dir. Christopher Nolan
At this point in the film-release hype cycle, the Christopher Nolan backlash is in full swing, as has the Christopher Nolan backlash backlash. After The Dark Knight Rises had more of a lukewarm response than most Nolan films, audiences have started to pick up on Nolan’s tics and started to reject them; at this point, you probably already know whether or not you’ll like a Nolan film based on how you receive his style. To that end, it’s surprising (and refreshing) to find that Interstellar, Nolan’s latest, is at once his most ambitious and most intimate film – even if it doesn’t hold together quite as well as I’d like it to.
Borrowing from (or ripping off, depending on who you ask and how bad a mood they’re in) 2001, Solaris, The Fifth Element, Gravity and a spate of others, Interstellar follows former NASA engineer-cum-farmer Cooper (Matthew McConaughey, a compellingly centering presence throughout the film), who is called to leave his family to embark on a dangerous, last-ditch effort to find a habitable planet for humanity after the Earth starts becoming uninhabitable. Meanwhile, Cooper’s daughter Murph (played by Jessica Chastain as an adult) lives out her life waiting for/rejecting her father for leaving her as they both independently work to solve the puzzle of humanity’s survival.
In its mix of big ideas and small conflicts, Interstellar provides a compelling mix of the structural exactitude of Inception with the yearning humanity of Apollo 13 and Gravity (with a bit of thematic material carried over from Signs, of all things). On the surface, it’s a father-daughter story, a tale of how saving the human race is really about saving the people we love – Cooper’s daughter Murph, Amelia’s father (Michael Caine) and her lost astronaut lover are the real priorities of our heroes, the villains and supporting characters being selfish cowards or blank ideologues whose alienation from humanity are often their downfall. A surprise cameo by Matt Damon as a cowardly, self-serving scientist they recover from a probe mission offers some slightly hackneyed conflict (including an alien-planet brawl right out of the Gorn fight in that Star Trek episode), but damn if it doesn’t lead to some much-needed action and tension in the middle third of the film.
However, Interstellar also touches on history and our responsibility to remember and preserve it as part of ourselves. The film opens with interview footage from real survivors of the Dust Bowl, passing them off as survivors of the film’s depiction of Earth as a dusty, food-starved nightmare – a ballsy move to be sure, but I really dug it. The crew is chiefly concerned with the dilemma of whether or not to continue the current history of Earth’s humanity by repopulating Earth’s inhabitants on a new planet (Plan A), or seeding a colony of new humans fertilized from genetic material on the ship (Plan B), effectively losing our human history but ensuring mankind’s technical survival. Just as Murph deals with her literal and figurative ‘ghosts’, everyone is haunted by their past, yet strives to preserve it. Even the time-fuckery that occurs in the film’s trippy final act fetures forefathers and descendants reaching out to each other across love, gravity and time to save each other, tying these thematic elements together in a nicely sentimental bow.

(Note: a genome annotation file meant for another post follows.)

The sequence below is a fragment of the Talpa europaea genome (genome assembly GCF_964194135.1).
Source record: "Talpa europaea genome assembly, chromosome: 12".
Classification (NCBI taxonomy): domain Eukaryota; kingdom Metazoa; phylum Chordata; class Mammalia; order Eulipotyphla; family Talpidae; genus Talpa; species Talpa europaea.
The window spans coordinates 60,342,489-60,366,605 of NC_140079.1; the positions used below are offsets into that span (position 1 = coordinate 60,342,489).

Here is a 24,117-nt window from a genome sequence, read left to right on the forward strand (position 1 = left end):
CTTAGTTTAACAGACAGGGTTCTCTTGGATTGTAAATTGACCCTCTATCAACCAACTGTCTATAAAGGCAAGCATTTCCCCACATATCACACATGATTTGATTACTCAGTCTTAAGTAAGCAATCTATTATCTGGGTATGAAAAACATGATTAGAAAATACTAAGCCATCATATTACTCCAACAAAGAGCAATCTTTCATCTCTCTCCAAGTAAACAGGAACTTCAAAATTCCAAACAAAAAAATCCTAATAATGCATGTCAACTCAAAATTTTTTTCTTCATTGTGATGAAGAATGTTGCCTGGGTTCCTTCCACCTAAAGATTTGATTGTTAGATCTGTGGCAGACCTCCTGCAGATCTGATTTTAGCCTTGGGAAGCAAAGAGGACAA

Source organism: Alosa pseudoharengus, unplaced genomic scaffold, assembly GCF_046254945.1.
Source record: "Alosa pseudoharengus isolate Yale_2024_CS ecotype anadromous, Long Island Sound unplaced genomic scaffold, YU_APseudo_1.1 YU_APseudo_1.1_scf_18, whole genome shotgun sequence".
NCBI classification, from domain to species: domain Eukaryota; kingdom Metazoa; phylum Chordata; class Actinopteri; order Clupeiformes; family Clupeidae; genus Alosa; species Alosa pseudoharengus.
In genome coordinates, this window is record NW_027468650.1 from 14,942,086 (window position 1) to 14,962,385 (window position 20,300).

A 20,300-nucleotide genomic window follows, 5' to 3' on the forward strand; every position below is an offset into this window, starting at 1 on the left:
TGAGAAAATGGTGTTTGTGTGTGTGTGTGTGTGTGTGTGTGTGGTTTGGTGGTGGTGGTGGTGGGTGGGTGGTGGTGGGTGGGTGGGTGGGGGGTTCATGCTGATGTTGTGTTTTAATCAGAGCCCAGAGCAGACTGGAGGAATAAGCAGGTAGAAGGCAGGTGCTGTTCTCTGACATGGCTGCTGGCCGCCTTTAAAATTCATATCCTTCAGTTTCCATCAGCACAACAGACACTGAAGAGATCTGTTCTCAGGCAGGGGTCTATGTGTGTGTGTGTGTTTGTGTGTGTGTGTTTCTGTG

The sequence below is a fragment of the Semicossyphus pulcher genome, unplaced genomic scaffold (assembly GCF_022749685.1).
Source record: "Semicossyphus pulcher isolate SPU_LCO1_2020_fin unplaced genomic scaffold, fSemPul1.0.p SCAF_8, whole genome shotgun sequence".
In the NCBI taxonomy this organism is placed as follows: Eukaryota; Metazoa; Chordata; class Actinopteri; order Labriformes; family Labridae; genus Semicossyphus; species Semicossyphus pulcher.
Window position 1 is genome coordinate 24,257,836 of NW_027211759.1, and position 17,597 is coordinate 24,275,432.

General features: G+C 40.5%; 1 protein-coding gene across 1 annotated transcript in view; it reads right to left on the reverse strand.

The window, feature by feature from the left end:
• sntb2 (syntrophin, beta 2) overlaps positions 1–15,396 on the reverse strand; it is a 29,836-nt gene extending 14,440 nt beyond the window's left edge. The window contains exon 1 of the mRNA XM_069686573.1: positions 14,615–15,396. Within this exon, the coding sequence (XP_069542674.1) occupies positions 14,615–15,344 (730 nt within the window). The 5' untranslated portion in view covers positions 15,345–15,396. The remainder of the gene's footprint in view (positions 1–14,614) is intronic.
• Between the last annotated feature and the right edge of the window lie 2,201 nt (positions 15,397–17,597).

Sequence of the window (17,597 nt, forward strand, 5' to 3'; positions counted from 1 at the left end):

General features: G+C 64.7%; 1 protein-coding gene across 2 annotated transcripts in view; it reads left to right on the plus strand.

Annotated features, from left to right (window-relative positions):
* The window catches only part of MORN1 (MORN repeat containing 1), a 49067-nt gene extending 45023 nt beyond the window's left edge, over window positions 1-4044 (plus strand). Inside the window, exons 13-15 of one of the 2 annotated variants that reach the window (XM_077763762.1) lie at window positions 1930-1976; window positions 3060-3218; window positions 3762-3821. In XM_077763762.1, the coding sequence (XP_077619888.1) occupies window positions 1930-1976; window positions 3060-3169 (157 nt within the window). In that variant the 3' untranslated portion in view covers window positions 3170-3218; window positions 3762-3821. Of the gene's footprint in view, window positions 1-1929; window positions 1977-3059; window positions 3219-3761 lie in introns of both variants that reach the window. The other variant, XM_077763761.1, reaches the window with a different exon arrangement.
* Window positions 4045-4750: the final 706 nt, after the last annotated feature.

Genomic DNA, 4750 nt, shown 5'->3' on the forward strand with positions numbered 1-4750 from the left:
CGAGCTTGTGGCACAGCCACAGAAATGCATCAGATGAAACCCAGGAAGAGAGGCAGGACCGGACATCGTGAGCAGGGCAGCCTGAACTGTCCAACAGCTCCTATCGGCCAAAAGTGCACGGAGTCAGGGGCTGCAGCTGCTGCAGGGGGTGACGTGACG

The film’s look is typical Nolan – stately, painterly exteriors and a Fincher-esque dedication to stillness and precision. Unlike the weaving, sweeping cameras of Cuaron’s Gravity, Nolan leans heavily on Kubrick and Tarkovsky to paint space as a cold, yet supremely natural phenomena. One shot of the Endurance, a tiny, enterprising speck spinning past the rings of Jupiter, accompanied by a rainforest-sounds mp3 Cooper listens to on the ship, will stick with me for a long time as a majestic, uncanny depiction of the space as a wilderness these new pioneers are exploring. The production design of the ship and its equipment is fantastic, right down to the adorably wry, Tetris-like robots TARS and CASE – a pair of silver monoliths who can split and reconfigure themselves into any shape they need. Regular Nolan collaborator Hans Zimmer still has his problem with stomping on a chord for minutes at a time and calling it a theme, but this is definitely one of his better efforts in a long while. This time, however, he mixes some of his motifs from The Thin Red Line with a mixture of Philip Glass Space Organ and Jerry Goldsmith-ian space grandeur, making even these slight variations very exciting to listen to.
Interstellar, for better or worse, is a film of great ambition. Even when it stumbles at times, its sheer audacity and dedication to its conceits carries you through the many plot turns and sheets of expository dialogue to the humanist ideals at its core. Its flaws are not invisible to me – it’s overwritten at times, convoluted, and threatens to undermine its sentimental simplicity at every turn. Still, Nolan is nothing if not an earnest filmmaker, and Interstellar has to have one of the biggest damn hearts I’ve seen in a Nolan film yet. It’s no 2001, but unlike its detractors, I don’t think it’s trying to be, and shouldn’t be judged for what it isn’t. Hopefully, after the Nolan backlash backlash backlash has died down in few years, Interstellar may well go down as one of his most human works, if not necessarily his most accomplished and successful.
Clint’s Verdict: Loved It!
Interstellar Movie Drinking Game:
1) Drink whenever someone discusses emotions (e.g. love) in a cold, clinical way
2) Drink every time you see a full shot of the spinning Endurance spacecraft
3) Drink any time Cooper says Murph’s name
Finish Your Drink When:
Murph has her “Eureka!” moment. (You’ll know it when you hear it.)
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